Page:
FOIA was enacted in 1966 " to improve public access to information held by government agencies." Pierce & Stevens Chem. Corp. v. U.S. Consumer Prod. Safety Comm'n, 585 F.2d 1382, 1384 (2d Cir. 1972). It " expresses a public policy in favor of disclosure so that the public might see what activities federal agencies are engaged in." A. Michael's Piano, Inc. v. F.T.C., 18 F.3d 138, 143 (2d Cir. 1994). FOIA requires a federal agency to disclose records in its possession unless they fall under one of nine enumerated and exclusive exemptions. 5 U.S.C. § 552(a)(3)-(b); see also Dep't of the Air Force v. Rose, 425 U.S. 352, 361, 96 S.Ct. 1592, 48 L.Ed.2d 11 (1976). The statutory exemptions " do not obscure the basic policy that disclosure, not secrecy, is the dominant objective of the Act." Dep't of the Interior and Bur. of Indian Affairs v. Klamath Water Users Protective Ass'n, 532 U.S. 1, 8, 121 S.Ct. 1060, 149 L.Ed.2d 87 (2001) (citation omitted). The exemptions are thus to be " given a narrow compass." Id. (citation omitted); see also Nat'l Council of La Raza v. Dep't of Justice, 411 F.3d 350, 356 (2d Cir. 2005).

Summary judgment is the procedural vehicle by which most FOIA actions are resolved. See, e.g., Miscavige v. IRS, 2 F.3d 366, 369 (11th Cir. 1993). A federal court must " conduct de novo review when a member of the public challenges an agency's assertion that a record being sought is exempt from disclosure." A Michael's Piano, 18 F.3d at 143. " In order to prevail on a motion for summary judgment in a FOIA case, the defending agency has the burden of showing . . . that any withheld documents fall within an exemption to the FOIA." Carney v. U.S. Dep't of Justice, 19 F.3d 807, 812 (2d Cir. 1994). " Affidavits or declarations . . . giving reasonably detailed explanations why any withheld documents fall within an exemption are sufficient to sustain the agency's burden." Id. Absent any showing to the contrary, " [a]ffidavits submitted by an agency are accorded a presumption of good faith." Id. (citation omitted).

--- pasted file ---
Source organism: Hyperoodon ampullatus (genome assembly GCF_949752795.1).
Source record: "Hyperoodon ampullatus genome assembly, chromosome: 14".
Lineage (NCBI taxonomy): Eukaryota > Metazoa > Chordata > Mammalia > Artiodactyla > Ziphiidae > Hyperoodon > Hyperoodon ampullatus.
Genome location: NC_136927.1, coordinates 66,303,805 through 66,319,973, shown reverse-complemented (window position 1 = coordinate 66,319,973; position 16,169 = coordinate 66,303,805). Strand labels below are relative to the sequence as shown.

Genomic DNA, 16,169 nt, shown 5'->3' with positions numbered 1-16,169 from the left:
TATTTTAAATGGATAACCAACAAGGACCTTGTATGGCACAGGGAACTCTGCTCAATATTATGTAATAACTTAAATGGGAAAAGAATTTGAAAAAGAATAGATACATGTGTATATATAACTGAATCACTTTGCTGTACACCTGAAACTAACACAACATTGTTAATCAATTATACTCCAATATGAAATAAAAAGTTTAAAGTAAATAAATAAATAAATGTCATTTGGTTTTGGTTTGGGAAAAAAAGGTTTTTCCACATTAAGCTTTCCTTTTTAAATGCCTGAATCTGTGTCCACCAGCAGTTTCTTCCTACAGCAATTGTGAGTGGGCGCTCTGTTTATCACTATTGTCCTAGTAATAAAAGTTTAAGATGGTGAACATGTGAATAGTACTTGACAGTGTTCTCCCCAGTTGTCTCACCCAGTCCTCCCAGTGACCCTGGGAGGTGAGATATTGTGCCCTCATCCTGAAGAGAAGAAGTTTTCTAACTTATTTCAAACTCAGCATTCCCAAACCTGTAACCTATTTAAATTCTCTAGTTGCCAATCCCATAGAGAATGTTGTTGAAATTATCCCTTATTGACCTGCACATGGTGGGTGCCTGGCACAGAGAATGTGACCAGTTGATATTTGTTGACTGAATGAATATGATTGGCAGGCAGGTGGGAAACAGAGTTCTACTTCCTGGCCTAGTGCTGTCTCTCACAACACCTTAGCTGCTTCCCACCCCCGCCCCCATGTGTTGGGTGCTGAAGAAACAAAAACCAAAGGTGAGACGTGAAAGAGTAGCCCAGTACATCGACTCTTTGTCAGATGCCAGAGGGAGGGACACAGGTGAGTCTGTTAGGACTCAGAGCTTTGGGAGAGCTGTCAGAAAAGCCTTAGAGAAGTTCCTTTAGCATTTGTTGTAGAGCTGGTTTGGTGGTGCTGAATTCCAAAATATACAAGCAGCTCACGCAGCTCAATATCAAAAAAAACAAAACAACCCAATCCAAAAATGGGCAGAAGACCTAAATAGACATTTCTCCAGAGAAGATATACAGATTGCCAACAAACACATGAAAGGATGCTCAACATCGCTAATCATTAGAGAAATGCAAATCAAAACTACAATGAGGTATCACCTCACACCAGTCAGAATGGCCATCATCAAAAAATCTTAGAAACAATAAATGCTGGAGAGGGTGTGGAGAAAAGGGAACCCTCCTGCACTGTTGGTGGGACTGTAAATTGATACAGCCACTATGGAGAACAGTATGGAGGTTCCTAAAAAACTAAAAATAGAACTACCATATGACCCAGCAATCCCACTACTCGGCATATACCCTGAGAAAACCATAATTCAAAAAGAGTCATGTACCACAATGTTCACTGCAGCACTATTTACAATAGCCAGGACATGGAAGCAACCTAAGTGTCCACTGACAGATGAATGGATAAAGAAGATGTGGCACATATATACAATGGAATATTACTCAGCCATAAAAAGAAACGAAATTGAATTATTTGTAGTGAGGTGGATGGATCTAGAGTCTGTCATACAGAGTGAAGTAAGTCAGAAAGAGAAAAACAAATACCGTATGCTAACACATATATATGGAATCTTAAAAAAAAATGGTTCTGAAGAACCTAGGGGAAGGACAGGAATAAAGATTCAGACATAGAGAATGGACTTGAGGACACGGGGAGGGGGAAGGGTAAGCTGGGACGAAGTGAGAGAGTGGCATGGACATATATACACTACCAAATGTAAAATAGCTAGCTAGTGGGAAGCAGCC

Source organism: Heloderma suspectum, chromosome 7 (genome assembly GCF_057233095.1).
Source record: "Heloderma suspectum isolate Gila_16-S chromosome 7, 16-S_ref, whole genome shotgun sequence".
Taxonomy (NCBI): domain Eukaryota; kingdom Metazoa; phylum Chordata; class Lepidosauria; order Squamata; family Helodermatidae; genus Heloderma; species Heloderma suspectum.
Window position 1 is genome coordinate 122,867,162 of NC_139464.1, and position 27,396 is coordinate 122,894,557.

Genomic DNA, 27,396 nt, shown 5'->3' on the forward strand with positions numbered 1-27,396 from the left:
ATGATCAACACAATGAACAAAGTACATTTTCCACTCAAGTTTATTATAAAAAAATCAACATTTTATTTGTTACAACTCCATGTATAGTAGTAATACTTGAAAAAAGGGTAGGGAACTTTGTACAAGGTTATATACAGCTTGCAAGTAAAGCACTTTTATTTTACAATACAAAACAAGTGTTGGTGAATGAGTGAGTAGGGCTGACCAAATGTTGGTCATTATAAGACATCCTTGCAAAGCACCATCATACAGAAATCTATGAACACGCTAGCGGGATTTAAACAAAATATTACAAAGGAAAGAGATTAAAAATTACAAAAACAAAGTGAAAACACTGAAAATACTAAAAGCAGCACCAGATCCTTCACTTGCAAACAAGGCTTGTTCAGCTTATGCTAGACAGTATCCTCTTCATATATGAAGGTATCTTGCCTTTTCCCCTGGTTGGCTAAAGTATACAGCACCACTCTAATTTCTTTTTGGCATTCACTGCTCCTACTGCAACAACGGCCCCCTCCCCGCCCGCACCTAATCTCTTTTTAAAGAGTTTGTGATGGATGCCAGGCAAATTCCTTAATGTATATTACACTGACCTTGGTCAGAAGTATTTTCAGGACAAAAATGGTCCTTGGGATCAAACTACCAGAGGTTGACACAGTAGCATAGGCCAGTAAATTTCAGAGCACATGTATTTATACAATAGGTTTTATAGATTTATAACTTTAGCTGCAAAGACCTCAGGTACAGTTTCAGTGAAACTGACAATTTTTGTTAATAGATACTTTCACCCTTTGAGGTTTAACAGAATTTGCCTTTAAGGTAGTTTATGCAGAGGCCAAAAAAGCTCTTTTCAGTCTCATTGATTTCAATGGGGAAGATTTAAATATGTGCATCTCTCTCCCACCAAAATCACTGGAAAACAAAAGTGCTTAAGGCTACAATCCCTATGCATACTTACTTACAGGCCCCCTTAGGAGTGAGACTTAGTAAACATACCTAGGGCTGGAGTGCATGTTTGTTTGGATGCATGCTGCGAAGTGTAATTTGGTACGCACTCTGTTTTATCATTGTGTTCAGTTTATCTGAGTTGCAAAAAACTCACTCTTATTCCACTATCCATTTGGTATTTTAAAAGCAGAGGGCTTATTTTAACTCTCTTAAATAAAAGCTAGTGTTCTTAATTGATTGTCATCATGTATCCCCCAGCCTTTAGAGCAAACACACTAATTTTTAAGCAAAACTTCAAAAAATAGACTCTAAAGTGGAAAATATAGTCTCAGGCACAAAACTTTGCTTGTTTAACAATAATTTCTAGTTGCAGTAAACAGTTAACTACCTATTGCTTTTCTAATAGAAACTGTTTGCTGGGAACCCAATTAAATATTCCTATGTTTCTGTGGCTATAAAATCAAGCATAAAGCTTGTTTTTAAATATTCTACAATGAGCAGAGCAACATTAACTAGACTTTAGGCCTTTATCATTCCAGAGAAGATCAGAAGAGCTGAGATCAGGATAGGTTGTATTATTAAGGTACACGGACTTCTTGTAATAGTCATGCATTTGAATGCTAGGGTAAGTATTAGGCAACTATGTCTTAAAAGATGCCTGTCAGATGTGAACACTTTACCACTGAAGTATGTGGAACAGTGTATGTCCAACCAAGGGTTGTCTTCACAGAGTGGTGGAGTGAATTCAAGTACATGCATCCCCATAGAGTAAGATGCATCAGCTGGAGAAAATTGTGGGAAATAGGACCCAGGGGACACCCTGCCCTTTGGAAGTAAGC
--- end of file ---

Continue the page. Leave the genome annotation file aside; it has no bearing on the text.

FOIA also requires that " [a]ny reasonably segregable portion of a record

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shall be provided to any person requesting such record after deletion of the portions which are exempt." 5 U.S.C. § 552(b). " This provision requires agencies and courts to differentiate among the contents of a document rather than to treat it as an indivisible record for FOIA purposes." F.B.I. v. Abramson,456 U.S. ...